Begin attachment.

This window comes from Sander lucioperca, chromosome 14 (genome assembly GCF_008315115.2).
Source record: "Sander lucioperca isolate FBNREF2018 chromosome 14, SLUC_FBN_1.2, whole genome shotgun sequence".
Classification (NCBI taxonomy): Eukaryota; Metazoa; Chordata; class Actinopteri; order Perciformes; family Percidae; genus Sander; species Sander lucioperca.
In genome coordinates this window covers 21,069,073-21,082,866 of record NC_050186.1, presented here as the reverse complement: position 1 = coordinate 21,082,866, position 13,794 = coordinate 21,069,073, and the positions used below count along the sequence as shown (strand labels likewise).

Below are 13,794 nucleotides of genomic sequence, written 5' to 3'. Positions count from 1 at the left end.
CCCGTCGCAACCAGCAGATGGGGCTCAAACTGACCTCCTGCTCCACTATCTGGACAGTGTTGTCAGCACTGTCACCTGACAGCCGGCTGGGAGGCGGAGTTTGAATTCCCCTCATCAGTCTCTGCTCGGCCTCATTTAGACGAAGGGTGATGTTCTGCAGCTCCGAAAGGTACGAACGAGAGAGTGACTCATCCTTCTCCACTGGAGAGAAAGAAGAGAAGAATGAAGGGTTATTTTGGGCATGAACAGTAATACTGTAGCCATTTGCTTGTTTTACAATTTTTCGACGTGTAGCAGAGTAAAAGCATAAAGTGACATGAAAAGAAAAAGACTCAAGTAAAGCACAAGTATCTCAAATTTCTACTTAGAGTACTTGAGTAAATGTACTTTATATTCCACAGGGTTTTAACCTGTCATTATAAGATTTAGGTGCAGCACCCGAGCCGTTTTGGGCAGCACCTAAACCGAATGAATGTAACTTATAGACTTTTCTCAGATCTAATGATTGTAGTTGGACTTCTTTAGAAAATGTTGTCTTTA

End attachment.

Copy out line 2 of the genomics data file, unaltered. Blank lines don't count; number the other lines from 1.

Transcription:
Source record: "Sander lucioperca isolate FBNREF2018 chromosome 14, SLUC_FBN_1.2, whole genome shotgun sequence".